curr_dict[self._item_to_create] += text
            else:
                curr_dict[self._item_to_create] = text
        return

if __name__ == "__main__":
    parser = sax.make_parser()
    downstream_handler = label_dict_handler()
    #upstream: the parser; downstream: the next handler in the chain
    filter_handler = text_normalize_filter(parser, downstream_handler)
    #XMLFilterBase is designed so that the filter takes on much of the
    #interface of the parser itself, including the "parse" method
    filter_handler.parse(sys.argv[1])
    label_dict = downstream_handler.label_dict  

Working with the resulting structure

In listing 2 label_dict_handler is my special SAX handler for the labels format. It's a somewhat rough case and does not go into the detail required to handle some edge cases, but it does accomplish the required task. It constructs a dictionary of labels, each of which is a dictionary of label details. The address details are given as yet another nested set of dictionaries. The main module code constructs the chain from the parser through the textnormalize filter to the label_dict_handler handler. I ran this code and prepared to experiment with the resulting dictionary as follows:

$ python -i listing2.py labels.xml  

Python's standard pprint module is a friendly way to inspect the contents of dictionaries:

>>> import pprint
>>> pprint.pprint(label_dict)
{u'Ezra Pound': {'address': {u'city': u'Hailey',
                             u'state': u'ID',
                             u'street': u'45 Usura Place'}},
 u'Thomas Eliot': {'address': {u'city': u'Stamford',
                               u'state': u'CT',
                               u'street': u'3 Prufrock Lane'},
                   u'quote':
u'\n      \n      Midwinter Spring is its own season\u2026\n    '}}
>>>  

Notice the proper maintenance of the Unicode from the XML document, including the tricky ellipsis character. In this form, the labels data is easy to query:

>>> #Get the Eliot quote
...
>>> print repr(label_dict[u"Thomas Eliot"].get(u"quote"))
u'\n      \n      Midwinter Spring is its own season\u2026\n    '
>>> #How about a Pound quote?
...
>>> print repr(label_dict[u"Ezra Pound"].get("quote"))
None
>>> #Tell me which labels do have quotes
...
>>> print [ k for k, v in label_dict.iteritems() if v.has_key(u"quote") ]
[u'Thomas Eliot']  

The equivalent XPath to the last sample query is:

/labels/label[quote]/name  

The Python dictionary query is certainly a bit more wordy, and it uses Python trickery such as list comprehensions; but it's more efficient than most XPath implementations, and if you're using Python to a fair extent you're likely to be familiar with all the neat idioms anyway. Notice that I use the method iteritems to spool out the contents of the dictionary rather than the more common items. iteritems requires Python 2.2 and saves memory by creating the key/value pairs for each item in the dictionary on demand rather than all at once. On older Python versions just replace with items.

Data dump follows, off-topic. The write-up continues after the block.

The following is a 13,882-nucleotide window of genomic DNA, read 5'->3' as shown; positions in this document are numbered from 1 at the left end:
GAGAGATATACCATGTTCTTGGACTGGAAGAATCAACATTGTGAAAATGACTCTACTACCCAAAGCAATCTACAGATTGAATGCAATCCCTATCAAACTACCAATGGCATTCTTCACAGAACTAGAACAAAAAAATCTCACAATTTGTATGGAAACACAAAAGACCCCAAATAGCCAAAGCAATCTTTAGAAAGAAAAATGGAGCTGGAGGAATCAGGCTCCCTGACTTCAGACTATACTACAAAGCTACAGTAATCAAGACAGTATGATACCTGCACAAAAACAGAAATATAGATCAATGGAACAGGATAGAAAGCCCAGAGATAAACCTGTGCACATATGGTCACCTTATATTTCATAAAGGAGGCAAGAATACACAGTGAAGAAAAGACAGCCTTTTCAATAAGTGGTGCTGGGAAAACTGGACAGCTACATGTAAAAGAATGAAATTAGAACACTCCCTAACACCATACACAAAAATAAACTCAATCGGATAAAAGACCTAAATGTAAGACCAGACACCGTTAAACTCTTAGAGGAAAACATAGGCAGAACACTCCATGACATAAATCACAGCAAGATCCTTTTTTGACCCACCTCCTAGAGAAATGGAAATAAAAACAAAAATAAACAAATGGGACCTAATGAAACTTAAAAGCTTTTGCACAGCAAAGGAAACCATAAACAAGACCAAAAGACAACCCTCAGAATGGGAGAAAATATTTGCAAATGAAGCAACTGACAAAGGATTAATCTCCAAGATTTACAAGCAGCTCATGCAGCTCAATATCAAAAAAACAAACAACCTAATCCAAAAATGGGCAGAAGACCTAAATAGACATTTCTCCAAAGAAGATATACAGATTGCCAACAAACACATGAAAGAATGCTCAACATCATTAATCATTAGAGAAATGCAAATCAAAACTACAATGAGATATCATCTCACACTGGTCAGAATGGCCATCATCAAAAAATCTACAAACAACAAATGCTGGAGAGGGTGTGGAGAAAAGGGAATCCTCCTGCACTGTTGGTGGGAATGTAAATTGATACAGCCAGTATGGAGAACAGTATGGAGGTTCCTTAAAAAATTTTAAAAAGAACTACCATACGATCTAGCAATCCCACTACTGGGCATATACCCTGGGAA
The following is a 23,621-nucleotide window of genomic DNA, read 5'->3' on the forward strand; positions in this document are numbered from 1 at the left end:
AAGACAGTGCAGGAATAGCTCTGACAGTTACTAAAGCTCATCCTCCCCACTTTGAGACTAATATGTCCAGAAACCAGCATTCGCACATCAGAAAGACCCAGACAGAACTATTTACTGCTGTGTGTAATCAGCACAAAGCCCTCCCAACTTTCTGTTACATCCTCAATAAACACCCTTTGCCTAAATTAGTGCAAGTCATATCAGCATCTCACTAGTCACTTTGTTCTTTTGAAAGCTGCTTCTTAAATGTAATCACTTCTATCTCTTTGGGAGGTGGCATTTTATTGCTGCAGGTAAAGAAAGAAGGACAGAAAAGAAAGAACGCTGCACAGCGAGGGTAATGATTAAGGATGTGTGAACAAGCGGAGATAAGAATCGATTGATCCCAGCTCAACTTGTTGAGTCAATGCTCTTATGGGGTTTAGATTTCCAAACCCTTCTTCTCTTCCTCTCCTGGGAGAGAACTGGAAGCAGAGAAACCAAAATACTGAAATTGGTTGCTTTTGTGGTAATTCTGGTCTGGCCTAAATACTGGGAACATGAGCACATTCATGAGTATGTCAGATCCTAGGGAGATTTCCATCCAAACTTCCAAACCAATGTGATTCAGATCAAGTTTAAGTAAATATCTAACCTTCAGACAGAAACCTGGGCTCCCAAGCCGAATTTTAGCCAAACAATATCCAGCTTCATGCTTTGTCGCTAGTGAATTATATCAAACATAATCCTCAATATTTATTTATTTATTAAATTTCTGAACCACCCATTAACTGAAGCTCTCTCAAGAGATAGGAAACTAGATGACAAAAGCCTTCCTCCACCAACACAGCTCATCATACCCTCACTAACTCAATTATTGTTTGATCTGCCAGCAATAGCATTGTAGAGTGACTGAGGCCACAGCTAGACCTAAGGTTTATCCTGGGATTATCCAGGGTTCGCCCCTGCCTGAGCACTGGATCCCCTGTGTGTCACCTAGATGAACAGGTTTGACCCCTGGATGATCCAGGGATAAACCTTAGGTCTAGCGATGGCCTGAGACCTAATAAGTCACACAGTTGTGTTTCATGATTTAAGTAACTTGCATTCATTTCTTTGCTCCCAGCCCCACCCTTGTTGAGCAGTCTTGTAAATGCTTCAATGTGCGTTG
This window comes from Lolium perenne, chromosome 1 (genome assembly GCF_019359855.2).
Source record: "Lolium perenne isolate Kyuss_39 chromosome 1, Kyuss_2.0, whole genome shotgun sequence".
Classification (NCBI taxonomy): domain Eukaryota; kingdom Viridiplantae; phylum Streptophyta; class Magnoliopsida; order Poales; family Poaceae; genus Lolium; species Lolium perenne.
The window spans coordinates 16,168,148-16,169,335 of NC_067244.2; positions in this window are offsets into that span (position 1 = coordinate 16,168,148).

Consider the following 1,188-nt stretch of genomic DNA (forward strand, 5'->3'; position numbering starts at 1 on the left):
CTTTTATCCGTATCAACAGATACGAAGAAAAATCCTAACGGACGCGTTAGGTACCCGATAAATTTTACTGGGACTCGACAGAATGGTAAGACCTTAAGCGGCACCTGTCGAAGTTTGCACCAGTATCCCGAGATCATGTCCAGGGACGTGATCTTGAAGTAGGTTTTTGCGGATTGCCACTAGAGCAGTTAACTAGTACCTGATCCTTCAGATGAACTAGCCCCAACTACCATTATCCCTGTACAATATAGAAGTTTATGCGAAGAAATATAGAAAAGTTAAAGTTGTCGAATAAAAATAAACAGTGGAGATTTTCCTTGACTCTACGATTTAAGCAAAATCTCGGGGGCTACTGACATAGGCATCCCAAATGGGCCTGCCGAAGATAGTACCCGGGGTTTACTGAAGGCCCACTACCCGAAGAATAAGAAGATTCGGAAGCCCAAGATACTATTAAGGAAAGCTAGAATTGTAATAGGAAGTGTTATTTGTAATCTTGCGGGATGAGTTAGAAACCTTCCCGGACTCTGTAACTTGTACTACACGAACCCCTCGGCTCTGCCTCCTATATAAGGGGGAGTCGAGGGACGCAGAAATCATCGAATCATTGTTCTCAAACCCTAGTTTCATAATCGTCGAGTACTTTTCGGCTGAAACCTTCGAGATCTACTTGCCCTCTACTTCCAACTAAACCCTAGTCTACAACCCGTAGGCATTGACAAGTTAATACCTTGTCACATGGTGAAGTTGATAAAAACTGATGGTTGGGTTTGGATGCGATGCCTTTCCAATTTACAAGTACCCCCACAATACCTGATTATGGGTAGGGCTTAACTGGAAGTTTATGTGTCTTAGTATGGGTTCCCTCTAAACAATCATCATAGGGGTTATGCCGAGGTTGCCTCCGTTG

The dictionary data is just as easily manipulated although it would take some additional work to save any such updates back into the XML format.

Limitations and all that

    

Also in Python and XML

Processing Atom 1.0

Should Python and XML Coexist?

EaseXML: A Python Data-Binding Tool

More Unicode Secrets

Unicode Secrets

This article's fare is not a technique for all seasons. For one thing, even a trimmed down SAX handler that does nothing but create dictionaries can become rather complicated and tricky to debug. The code to generate equivalent data bindings and Python structures in any of the many tools I've examined in this column is almost trivial compared to the SAX presented in this article. But using plain SAX to construct dictionaries is likely to offer more raw speed and less memory overhead. It also has the advantage of requiring no third party modules. One possible variation is to use SAX to construct specialized objects rather than dictionaries, which makes the query code a bit neater, but does reintroduce some overhead.

It has been a slow couple of months in the Python/XML community. One interesting development has been the announcement of Rx4Rdf. As its web page says:

Rx4RDF is a specification and reference implementation for querying, transforming and updating W3C's RDF by specifying a deterministic mapping of the RDF model to the XML data model defined by XPath. Rx4RDF shields developers from the complexity of RDF by enabling you to use familiar XML technologies like XPath, XSLT and XUpdate. We call their RDF equivalents RxPath, RxSLT, and RxUpdate respectively.

Browsing through the code, Rx4RDF appears to start with various modules from 4Suite, but combines and enhances these in very interesting ways for an RDF-centric approach to data processing. I especially found intriguing the description of Racoon, which sounds like a variation on the idea behind the popular Cocoon server, but using RDF and Python rather than XML/XSLT and Java.